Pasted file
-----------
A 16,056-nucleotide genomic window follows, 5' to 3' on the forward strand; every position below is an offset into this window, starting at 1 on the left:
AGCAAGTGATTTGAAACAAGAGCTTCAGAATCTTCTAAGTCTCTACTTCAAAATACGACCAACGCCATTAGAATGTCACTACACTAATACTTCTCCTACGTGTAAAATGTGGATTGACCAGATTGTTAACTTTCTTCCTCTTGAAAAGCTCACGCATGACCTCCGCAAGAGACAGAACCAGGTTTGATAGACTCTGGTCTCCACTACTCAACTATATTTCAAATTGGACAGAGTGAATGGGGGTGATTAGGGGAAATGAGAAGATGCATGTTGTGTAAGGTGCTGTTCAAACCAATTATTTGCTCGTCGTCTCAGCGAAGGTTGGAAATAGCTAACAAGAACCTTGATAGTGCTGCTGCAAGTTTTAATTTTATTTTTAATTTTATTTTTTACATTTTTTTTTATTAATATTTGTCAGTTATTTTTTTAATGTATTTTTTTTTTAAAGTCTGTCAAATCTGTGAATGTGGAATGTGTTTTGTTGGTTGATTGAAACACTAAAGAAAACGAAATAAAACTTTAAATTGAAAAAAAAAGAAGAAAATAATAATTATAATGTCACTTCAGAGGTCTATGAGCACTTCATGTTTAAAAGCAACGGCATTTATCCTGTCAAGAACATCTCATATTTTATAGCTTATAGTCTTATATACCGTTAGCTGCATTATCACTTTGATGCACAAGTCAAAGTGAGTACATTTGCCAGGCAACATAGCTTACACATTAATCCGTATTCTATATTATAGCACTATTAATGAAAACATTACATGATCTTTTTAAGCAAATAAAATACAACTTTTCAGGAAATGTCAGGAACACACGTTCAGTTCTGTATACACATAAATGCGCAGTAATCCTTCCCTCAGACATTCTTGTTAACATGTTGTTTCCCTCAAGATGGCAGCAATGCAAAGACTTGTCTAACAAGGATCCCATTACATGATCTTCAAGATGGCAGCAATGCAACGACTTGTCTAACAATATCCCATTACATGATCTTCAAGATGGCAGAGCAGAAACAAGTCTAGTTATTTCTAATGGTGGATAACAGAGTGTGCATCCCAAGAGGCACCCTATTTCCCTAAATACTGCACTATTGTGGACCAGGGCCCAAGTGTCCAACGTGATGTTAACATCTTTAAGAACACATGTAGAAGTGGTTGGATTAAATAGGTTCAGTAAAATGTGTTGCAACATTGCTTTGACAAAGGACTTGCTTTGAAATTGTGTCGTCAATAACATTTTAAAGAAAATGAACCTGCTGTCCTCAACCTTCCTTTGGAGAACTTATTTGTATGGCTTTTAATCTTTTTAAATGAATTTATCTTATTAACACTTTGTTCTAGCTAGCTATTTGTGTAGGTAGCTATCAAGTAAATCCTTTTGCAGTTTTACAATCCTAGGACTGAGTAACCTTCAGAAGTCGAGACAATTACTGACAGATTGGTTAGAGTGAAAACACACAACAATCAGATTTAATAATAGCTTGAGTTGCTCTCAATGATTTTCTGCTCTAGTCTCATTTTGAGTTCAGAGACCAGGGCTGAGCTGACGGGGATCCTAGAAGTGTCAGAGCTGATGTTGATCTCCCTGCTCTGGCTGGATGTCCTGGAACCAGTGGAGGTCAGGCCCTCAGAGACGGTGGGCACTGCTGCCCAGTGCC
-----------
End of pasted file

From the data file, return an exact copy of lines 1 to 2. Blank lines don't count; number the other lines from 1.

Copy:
A 16,056-nucleotide genomic window follows, 5' to 3' on the forward strand; every position below is an offset into this window, starting at 1 on the left:
AGCAAGTGATTTGAAACAAGAGCTTCAGAATCTTCTAAGTCTCTACTTCAAAATACGACCAACGCCATTAGAATGTCACTACACTAATACTTCTCCTACGTGTAAAATGTGGATTGACCAGATTGTTAACTTTCTTCCTCTTGAAAAGCTCACGCATGACCTCCGCAAGAGACAGAACCAGGTTTGATAGACTCTGGTCTCCACTACTCAACTATATTTCAAATTGGACAGAGTGAATGGGGGTGATTAGGGGAAATGAGAAGATGCATGTTGTGTAAGGTGCTGTTCAAACCAATTATTTGCTCGTCGTCTCAGCGAAGGTTGGAAATAGCTAACAAGAACCTTGATAGTGCTGCTGCAAGTTTTAATTTTATTTTTAATTTTATTTTTTACATTTTTTTTTATTAATATTTGTCAGTTATTTTTTTAATGTATTTTTTTTTTAAAGTCTGTCAAATCTGTGAATGTGGAATGTGTTTTGTTGGTTGATTGAAACACTAAAGAAAACGAAATAAAACTTTAAATTGAAAAAAAAAGAAGAAAATAATAATTATAATGTCACTTCAGAGGTCTATGAGCACTTCATGTTTAAAAGCAACGGCATTTATCCTGTCAAGAACATCTCATATTTTATAGCTTATAGTCTTATATACCGTTAGCTGCATTATCACTTTGATGCACAAGTCAAAGTGAGTACATTTGCCAGGCAACATAGCTTACACATTAATCCGTATTCTATATTATAGCACTATTAATGAAAACATTACATGATCTTTTTAAGCAAATAAAATACAACTTTTCAGGAAATGTCAGGAACACACGTTCAGTTCTGTATACACATAAATGCGCAGTAATCCTTCCCTCAGACATTCTTGTTAACATGTTGTTTCCCTCAAGATGGCAGCAATGCAAAGACTTGTCTAACAAGGATCCCATTACATGATCTTCAAGATGGCAGCAATGCAACGACTTGTCTAACAATATCCCATTACATGATCTTCAAGATGGCAGAGCAGAAACAAGTCTAGTTATTTCTAATGGTGGATAACAGAGTGTGCATCCCAAGAGGCACCCTATTTCCCTAAATACTGCACTATTGTGGACCAGGGCCCAAGTGTCCAACGTGATGTTAACATCTTTAAGAACACATGTAGAAGTGGTTGGATTAAATAGGTTCAGTAAAATGTGTTGCAACATTGCTTTGACAAAGGACTTGCTTTGAAATTGTGTCGTCAATAACATTTTAAAGAAAATGAACCTGCTGTCCTCAACCTTCCTTTGGAGAACTTATTTGTATGGCTTTTAATCTTTTTAAATGAATTTATCTTATTAACACTTTGTTCTAGCTAGCTATTTGTGTAGGTAGCTATCAAGTAAATCCTTTTGCAGTTTTACAATCCTAGGACTGAGTAACCTTCAGAAGTCGAGACAATTACTGACAGATTGGTTAGAGTGAAAACACACAACAATCAGATTTAATAATAGCTTGAGTTGCTCTCAATGATTTTCTGCTCTAGTCTCATTTTGAGTTCAGAGACCAGGGCTGAGCTGACGGGGATCCTAGAAGTGTCAGAGCTGATGTTGATCTCCCTGCTCTGGCTGGATGTCCTGGAACCAGTGGAGGTCAGGCCCTCAGAGACGGTGGGCACTGCTGCCCAGTGCC